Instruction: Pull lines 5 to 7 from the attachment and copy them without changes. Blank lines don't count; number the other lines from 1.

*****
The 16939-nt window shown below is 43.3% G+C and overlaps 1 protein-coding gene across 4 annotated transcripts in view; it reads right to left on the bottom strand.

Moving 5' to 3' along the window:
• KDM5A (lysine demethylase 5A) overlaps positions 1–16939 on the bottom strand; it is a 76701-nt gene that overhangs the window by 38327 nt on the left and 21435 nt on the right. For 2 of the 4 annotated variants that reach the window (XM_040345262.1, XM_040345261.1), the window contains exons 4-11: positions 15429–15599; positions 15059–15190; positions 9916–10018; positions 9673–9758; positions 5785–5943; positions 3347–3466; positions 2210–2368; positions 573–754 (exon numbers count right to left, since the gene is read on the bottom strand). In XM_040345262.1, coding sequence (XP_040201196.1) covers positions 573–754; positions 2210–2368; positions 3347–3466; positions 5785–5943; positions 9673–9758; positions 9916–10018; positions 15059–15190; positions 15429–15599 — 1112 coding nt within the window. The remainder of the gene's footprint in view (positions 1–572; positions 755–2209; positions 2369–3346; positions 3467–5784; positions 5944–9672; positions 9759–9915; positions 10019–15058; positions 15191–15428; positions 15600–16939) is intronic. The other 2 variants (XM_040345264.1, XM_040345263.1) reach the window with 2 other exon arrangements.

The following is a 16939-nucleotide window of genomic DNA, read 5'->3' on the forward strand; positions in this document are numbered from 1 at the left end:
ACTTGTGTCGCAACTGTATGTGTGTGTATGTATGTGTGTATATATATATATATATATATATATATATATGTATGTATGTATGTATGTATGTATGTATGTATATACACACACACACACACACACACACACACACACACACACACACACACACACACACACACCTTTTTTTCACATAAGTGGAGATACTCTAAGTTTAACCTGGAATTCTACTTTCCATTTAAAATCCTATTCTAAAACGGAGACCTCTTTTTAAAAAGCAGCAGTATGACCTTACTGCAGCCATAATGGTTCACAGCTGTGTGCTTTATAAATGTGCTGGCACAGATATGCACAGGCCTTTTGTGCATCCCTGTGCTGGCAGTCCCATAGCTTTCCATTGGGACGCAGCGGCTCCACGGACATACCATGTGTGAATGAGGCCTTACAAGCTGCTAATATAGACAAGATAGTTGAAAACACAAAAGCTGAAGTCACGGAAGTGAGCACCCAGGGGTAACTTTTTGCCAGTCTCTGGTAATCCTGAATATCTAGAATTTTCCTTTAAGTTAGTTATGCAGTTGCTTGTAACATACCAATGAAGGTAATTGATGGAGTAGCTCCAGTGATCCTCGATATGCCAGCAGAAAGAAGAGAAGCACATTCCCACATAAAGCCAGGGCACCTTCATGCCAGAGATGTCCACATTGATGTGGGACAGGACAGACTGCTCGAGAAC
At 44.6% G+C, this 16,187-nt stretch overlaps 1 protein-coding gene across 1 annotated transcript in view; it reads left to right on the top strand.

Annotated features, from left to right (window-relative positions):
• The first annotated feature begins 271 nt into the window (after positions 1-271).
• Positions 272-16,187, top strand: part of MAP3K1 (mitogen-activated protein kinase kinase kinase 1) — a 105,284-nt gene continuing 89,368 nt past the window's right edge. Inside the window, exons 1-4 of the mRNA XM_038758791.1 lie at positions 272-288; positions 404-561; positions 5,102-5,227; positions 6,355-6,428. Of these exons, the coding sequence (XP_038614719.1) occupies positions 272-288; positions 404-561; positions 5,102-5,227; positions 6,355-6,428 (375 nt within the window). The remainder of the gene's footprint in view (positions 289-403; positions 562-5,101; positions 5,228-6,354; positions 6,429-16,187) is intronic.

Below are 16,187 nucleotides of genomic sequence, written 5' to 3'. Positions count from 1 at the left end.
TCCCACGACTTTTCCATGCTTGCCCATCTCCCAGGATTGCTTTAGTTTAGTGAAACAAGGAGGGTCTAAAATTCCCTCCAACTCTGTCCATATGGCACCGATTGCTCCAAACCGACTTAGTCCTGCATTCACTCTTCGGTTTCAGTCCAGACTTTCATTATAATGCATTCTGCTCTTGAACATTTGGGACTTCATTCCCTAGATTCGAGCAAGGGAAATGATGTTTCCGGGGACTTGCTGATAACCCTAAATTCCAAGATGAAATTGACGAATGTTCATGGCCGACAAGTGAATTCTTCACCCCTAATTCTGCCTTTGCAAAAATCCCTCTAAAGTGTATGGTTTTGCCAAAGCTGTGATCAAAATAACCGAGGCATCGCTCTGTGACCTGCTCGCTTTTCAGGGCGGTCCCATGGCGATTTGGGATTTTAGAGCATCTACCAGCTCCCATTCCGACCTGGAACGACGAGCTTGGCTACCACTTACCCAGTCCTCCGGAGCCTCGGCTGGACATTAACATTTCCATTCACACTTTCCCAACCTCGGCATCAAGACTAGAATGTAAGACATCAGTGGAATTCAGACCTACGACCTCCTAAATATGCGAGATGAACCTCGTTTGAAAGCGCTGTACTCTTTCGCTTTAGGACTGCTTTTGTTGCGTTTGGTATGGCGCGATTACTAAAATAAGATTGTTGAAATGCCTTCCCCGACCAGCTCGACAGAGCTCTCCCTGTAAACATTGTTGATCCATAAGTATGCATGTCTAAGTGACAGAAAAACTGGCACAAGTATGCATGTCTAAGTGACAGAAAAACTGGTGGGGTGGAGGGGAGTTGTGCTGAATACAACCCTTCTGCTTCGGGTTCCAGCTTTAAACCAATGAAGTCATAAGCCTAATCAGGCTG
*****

ACTTGTGTCGCAACTGTATGTGTGTGTATGTATGTGTGTATATATATATATATATATATATATATATATGTATGTATGTATGTATGTATGTATGTATGTATATACACACACACACACACACACACACACACACACACACACACACACACACACACACACACCTTTTTTTCACATAAGTGGAGATACTCTAAGTTTAACCTGGAATTCTACTTTCCATTTAAAATCCTATTCTAAAACGGAGACCTCTTTTTAAAAAGCAGCAGTATGACCTTACTGCAGCCATAATGGTTCACAGCTGTGTGCTTTATAAATGTGCTGGCACAGATATGCACAGGCCTTTTGTGCATCCCTGTGCTGGCAGTCCCATAGCTTTCCATTGGGACGCAGCGGCTCCACGGACATACCATGTGTGAATGAGGCCTTACAAGCTGCTAATATAGACAAGATAGTTGAAAACACAAAAGCTGAAGTCACGGAAGTGAGCACCCAGGGGTAACTTTTTGCCAGTCTCTGGTAATCCTGAATATCTAGAATTTTCCTTTAAGTTAGTTATGCAGTTGCTTGTAACATACCAATGAAGGTAATTGATGGAGTAGCTCCAGTGATCCTCGATATGCCAGCAGAAAGAAGAGAAGCACATTCCCACATAAAGCCAGGGCACCTTCATGCCAGAGATGTCCACATTGATGTGGGACAGGACAGACTGCTCGAGAAC
At 44.6% G+C, this 16,187-nt stretch overlaps 1 protein-coding gene across 1 annotated transcript in view; it reads left to right on the top strand.

Annotated features, from left to right (window-relative positions):